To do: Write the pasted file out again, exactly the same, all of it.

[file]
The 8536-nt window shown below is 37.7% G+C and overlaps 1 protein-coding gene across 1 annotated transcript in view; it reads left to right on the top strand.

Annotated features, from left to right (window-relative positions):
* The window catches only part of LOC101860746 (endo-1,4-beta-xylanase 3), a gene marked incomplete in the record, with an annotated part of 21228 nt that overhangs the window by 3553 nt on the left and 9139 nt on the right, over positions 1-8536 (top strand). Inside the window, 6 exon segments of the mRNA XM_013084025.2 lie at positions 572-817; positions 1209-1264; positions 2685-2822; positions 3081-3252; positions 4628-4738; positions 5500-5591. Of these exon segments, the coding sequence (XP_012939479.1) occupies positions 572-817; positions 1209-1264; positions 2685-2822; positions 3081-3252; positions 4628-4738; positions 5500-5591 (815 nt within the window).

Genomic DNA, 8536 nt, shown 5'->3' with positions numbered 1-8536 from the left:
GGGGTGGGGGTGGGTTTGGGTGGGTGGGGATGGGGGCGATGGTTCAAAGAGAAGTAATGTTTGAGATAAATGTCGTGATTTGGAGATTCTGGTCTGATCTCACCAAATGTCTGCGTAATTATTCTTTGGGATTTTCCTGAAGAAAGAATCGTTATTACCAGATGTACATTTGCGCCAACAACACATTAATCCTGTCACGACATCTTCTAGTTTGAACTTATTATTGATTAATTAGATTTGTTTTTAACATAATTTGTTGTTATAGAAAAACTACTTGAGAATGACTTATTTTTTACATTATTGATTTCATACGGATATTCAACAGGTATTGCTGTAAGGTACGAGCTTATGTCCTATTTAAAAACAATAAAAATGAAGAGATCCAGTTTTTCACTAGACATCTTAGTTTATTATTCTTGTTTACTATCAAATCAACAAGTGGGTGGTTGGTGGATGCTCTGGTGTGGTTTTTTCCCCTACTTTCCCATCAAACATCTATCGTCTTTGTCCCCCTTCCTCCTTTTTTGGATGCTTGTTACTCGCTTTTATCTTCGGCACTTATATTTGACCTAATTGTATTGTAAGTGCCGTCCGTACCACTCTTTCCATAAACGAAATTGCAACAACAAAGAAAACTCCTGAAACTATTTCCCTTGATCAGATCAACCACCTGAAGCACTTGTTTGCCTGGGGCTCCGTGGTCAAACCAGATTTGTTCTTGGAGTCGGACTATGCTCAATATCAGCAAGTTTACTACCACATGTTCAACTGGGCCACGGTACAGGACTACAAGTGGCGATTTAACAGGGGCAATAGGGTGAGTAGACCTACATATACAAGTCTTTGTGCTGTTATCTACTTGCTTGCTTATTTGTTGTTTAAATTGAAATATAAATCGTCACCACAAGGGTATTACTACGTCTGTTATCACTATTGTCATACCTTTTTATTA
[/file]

The 8536-nt window shown below is 37.7% G+C and overlaps 1 protein-coding gene across 1 annotated transcript in view; it reads left to right on the top strand.

Annotated features, from left to right (window-relative positions):
* The window catches only part of LOC101860746 (endo-1,4-beta-xylanase 3), a gene marked incomplete in the record, with an annotated part of 21228 nt that overhangs the window by 3553 nt on the left and 9139 nt on the right, over positions 1-8536 (top strand). Inside the window, 6 exon segments of the mRNA XM_013084025.2 lie at positions 572-817; positions 1209-1264; positions 2685-2822; positions 3081-3252; positions 4628-4738; positions 5500-5591. Of these exon segments, the coding sequence (XP_012939479.1) occupies positions 572-817; positions 1209-1264; positions 2685-2822; positions 3081-3252; positions 4628-4738; positions 5500-5591 (815 nt within the window).

Genomic DNA, 8536 nt, shown 5'->3' with positions numbered 1-8536 from the left:
GGGGTGGGGGTGGGTTTGGGTGGGTGGGGATGGGGGCGATGGTTCAAAGAGAAGTAATGTTTGAGATAAATGTCGTGATTTGGAGATTCTGGTCTGATCTCACCAAATGTCTGCGTAATTATTCTTTGGGATTTTCCTGAAGAAAGAATCGTTATTACCAGATGTACATTTGCGCCAACAACACATTAATCCTGTCACGACATCTTCTAGTTTGAACTTATTATTGATTAATTAGATTTGTTTTTAACATAATTTGTTGTTATAGAAAAACTACTTGAGAATGACTTATTTTTTACATTATTGATTTCATACGGATATTCAACAGGTATTGCTGTAAGGTACGAGCTTATGTCCTATTTAAAAACAATAAAAATGAAGAGATCCAGTTTTTCACTAGACATCTTAGTTTATTATTCTTGTTTACTATCAAATCAACAAGTGGGTGGTTGGTGGATGCTCTGGTGTGGTTTTTTCCCCTACTTTCCCATCAAACATCTATCGTCTTTGTCCCCCTTCCTCCTTTTTTGGATGCTTGTTACTCGCTTTTATCTTCGGCACTTATATTTGACCTAATTGTATTGTAAGTGCCGTCCGTACCACTCTTTCCATAAACGAAATTGCAACAACAAAGAAAACTCCTGAAACTATTTCCCTTGATCAGATCAACCACCTGAAGCACTTGTTTGCCTGGGGCTCCGTGGTCAAACCAGATTTGTTCTTGGAGTCGGACTATGCTCAATATCAGCAAGTTTACTACCACATGTTCAACTGGGCCACGGTACAGGACTACAAGTGGCGATTTAACAGGGGCAATAGGGTGAGTAGACCTACATATACAAGTCTTTGTGCTGTTATCTACTTGCTTGCTTATTTGTTGTTTAAATTGAAATATAAATCGTCACCACAAGGGTATTACTACGTCTGTTATCACTATTGTCATACCTTTTTATTA